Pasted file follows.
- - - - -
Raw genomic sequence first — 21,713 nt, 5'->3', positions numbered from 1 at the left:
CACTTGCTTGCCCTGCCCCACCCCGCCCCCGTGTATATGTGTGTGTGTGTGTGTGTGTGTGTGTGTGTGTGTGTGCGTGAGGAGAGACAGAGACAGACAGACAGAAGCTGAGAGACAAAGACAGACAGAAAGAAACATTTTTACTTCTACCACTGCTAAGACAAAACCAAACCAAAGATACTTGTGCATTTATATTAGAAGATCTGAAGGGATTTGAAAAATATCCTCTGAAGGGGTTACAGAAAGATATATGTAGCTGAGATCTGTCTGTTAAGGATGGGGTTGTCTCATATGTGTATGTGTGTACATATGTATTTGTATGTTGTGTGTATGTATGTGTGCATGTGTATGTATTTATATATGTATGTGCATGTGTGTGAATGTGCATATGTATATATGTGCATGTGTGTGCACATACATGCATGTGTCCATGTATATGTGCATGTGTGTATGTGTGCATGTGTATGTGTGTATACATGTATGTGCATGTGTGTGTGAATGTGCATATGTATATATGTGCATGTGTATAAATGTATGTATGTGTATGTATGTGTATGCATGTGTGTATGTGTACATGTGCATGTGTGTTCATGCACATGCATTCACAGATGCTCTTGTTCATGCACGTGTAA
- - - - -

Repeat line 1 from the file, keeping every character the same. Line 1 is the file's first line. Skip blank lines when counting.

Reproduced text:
Raw genomic sequence first — 21,713 nt, 5'->3', positions numbered from 1 at the left: